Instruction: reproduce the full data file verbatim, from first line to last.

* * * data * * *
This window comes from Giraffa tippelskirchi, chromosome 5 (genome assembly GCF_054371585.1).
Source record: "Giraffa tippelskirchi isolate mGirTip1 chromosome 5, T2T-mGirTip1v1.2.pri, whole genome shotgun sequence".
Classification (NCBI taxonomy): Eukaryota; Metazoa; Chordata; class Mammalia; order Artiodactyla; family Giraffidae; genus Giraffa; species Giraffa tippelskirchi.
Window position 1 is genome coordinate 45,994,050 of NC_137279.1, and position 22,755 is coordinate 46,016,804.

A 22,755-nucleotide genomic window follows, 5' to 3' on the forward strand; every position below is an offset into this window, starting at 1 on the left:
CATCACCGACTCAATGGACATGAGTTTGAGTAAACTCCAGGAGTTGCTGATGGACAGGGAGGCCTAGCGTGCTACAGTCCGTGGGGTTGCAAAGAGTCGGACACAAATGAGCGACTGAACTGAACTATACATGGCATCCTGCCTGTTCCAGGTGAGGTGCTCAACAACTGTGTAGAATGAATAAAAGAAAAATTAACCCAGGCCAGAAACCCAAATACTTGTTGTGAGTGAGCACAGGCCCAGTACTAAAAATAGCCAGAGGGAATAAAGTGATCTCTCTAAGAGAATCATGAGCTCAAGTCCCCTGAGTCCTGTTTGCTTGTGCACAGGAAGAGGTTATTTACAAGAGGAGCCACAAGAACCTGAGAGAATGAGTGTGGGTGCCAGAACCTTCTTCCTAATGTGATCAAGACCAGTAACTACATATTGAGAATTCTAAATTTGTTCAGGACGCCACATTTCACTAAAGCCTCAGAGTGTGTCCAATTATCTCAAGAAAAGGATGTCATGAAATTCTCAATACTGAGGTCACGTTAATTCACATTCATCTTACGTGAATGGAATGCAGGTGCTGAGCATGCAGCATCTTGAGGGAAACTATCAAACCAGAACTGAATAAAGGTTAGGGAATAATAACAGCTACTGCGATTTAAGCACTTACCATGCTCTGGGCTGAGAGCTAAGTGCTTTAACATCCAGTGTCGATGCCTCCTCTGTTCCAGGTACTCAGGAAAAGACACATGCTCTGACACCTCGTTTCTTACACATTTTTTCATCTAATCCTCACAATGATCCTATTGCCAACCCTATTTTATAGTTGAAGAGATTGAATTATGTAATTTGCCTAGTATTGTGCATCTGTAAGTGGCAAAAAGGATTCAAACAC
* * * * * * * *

This window comes from Giraffa tippelskirchi, chromosome 5 (genome assembly GCF_054371585.1).
Source record: "Giraffa tippelskirchi isolate mGirTip1 chromosome 5, T2T-mGirTip1v1.2.pri, whole genome shotgun sequence".
Classification (NCBI taxonomy): Eukaryota; Metazoa; Chordata; class Mammalia; order Artiodactyla; family Giraffidae; genus Giraffa; species Giraffa tippelskirchi.
Window position 1 is genome coordinate 45,994,050 of NC_137279.1, and position 22,755 is coordinate 46,016,804.

A 22,755-nucleotide genomic window follows, 5' to 3' on the forward strand; every position below is an offset into this window, starting at 1 on the left:
CATCACCGACTCAATGGACATGAGTTTGAGTAAACTCCAGGAGTTGCTGATGGACAGGGAGGCCTAGCGTGCTACAGTCCGTGGGGTTGCAAAGAGTCGGACACAAATGAGCGACTGAACTGAACTATACATGGCATCCTGCCTGTTCCAGGTGAGGTGCTCAACAACTGTGTAGAATGAATAAAAGAAAAATTAACCCAGGCCAGAAACCCAAATACTTGTTGTGAGTGAGCACAGGCCCAGTACTAAAAATAGCCAGAGGGAATAAAGTGATCTCTCTAAGAGAATCATGAGCTCAAGTCCCCTGAGTCCTGTTTGCTTGTGCACAGGAAGAGGTTATTTACAAGAGGAGCCACAAGAACCTGAGAGAATGAGTGTGGGTGCCAGAACCTTCTTCCTAATGTGATCAAGACCAGTAACTACATATTGAGAATTCTAAATTTGTTCAGGACGCCACATTTCACTAAAGCCTCAGAGTGTGTCCAATTATCTCAAGAAAAGGATGTCATGAAATTCTCAATACTGAGGTCACGTTAATTCACATTCATCTTACGTGAATGGAATGCAGGTGCTGAGCATGCAGCATCTTGAGGGAAACTATCAAACCAGAACTGAATAAAGGTTAGGGAATAATAACAGCTACTGCGATTTAAGCACTTACCATGCTCTGGGCTGAGAGCTAAGTGCTTTAACATCCAGTGTCGATGCCTCCTCTGTTCCAGGTACTCAGGAAAAGACACATGCTCTGACACCTCGTTTCTTACACATTTTTTCATCTAATCCTCACAATGATCCTATTGCCAACCCTATTTTATAGTTGAAGAGATTGAATTATGTAATTTGCCTAGTATTGTGCATCTGTAAGTGGCAAAAAGGATTCAAACAC